Short-term and long-term effects of cash for work: Evidence from a randomized controlled trial in Tunisia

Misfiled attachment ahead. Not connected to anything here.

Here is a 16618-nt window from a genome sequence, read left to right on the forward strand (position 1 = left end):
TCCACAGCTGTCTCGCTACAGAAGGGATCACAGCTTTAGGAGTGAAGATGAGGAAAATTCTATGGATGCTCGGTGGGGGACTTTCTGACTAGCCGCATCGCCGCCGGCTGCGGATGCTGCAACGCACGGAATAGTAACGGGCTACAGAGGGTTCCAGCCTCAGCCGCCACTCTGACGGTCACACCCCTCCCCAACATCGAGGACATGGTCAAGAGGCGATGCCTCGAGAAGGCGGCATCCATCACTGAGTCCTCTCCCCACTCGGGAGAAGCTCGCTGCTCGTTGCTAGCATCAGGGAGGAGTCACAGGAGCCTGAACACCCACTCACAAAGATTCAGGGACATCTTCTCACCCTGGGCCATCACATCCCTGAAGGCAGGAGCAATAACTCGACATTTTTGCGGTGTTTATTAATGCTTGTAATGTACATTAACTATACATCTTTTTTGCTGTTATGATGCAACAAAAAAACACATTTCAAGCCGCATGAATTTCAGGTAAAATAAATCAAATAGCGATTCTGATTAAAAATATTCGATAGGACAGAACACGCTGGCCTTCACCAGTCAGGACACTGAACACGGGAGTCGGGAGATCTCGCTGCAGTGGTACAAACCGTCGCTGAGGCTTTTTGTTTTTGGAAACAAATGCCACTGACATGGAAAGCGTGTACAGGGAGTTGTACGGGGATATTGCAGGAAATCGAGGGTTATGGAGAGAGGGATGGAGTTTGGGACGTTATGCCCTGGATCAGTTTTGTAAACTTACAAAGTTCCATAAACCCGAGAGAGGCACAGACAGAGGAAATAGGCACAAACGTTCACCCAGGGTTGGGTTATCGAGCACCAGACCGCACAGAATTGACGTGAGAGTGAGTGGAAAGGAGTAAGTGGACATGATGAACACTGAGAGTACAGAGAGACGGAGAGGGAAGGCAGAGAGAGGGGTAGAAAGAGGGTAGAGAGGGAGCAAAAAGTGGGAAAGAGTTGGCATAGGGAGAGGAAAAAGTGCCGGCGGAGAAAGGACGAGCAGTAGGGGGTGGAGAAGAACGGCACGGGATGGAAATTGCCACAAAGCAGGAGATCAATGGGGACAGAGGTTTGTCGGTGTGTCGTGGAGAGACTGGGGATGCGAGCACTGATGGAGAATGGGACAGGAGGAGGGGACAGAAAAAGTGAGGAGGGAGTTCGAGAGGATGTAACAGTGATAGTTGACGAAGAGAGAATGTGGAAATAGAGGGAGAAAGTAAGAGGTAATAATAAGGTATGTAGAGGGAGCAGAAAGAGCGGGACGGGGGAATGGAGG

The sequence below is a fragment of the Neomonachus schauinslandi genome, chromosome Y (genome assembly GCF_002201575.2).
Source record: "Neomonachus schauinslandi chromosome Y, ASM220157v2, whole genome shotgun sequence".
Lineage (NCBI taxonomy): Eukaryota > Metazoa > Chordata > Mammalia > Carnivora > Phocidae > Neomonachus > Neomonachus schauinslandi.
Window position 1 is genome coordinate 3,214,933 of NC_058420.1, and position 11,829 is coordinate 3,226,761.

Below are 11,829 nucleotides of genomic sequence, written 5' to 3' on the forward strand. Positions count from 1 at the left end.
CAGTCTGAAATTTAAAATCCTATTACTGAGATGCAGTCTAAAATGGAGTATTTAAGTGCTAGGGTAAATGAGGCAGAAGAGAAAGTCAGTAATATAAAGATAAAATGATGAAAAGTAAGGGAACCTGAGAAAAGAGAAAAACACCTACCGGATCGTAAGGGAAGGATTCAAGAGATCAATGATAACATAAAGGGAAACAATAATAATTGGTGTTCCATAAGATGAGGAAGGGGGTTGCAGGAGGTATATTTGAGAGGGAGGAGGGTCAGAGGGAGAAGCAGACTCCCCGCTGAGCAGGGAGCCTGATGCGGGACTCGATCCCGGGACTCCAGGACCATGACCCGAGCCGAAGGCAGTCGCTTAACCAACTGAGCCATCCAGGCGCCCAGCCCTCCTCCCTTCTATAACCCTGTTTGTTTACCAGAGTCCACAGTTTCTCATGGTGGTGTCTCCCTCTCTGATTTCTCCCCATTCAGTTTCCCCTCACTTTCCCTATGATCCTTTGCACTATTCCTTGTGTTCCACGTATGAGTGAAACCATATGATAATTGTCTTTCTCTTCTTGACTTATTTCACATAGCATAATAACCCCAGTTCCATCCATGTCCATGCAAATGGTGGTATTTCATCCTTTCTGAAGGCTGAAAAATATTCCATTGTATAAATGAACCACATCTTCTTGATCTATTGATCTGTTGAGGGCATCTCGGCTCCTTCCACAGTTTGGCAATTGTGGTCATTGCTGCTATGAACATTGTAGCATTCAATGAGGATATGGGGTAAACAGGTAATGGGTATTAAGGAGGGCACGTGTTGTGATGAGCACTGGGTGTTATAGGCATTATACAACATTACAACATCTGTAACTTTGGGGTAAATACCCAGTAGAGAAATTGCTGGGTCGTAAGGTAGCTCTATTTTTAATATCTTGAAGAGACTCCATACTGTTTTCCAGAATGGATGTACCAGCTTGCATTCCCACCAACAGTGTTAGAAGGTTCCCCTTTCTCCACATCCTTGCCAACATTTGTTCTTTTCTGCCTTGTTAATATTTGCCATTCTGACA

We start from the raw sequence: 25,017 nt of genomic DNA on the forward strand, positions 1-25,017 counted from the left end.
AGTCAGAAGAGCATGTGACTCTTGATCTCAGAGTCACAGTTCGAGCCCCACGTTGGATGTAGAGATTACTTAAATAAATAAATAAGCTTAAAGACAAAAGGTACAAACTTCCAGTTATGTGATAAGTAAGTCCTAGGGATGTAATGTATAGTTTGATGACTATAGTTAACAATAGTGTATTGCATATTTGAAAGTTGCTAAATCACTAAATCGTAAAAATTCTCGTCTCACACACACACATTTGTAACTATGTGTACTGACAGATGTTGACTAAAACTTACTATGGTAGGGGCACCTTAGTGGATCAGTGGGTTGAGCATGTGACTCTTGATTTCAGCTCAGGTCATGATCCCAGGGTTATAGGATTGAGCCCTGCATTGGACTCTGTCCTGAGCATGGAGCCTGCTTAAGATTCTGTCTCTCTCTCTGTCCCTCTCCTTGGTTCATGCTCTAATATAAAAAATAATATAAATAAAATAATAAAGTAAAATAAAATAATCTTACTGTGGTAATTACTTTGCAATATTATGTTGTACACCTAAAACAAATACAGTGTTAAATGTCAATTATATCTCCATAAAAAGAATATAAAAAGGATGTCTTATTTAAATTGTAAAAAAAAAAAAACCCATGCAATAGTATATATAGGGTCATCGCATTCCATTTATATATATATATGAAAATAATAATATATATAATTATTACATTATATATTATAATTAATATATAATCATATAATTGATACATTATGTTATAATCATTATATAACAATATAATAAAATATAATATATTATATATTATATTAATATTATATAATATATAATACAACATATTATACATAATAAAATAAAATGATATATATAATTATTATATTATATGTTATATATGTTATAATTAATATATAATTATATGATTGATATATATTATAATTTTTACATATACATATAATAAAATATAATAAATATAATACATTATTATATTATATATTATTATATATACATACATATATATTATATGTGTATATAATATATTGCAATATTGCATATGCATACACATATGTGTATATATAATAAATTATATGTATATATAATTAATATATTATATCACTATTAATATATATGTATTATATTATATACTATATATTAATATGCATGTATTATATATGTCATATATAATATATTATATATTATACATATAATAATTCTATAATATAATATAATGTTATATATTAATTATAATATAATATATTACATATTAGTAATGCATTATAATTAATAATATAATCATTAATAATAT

While a growing literature analyzes the economic effects of cash for work programs in developing countries, there remains little evidence about the longer-term effects of these interventions on both economic and non-economic outcomes. This paper presents findings from a randomized controlled trial evaluating a three month intervention providing public works employment in rural Tunisia that incorporates two dimensions of randomization: community-level randomization to treatment and control, and individual-level randomization among eligible individuals. A sample of 2,718 individuals was tracked over five years. The findings suggest that cash for work leads to significant increases in labor market engagement, assets, consumption, financial inclusion, civic engagement, psychological well being, and women’s empowerment one-year post-treatment; however, these effects have largely attenuated to zero five years post-treatment, with the exception of a small positive effect on assets. There is also evidence of positive spillover effects within treatment communities, but these effects similarly attenuate over time.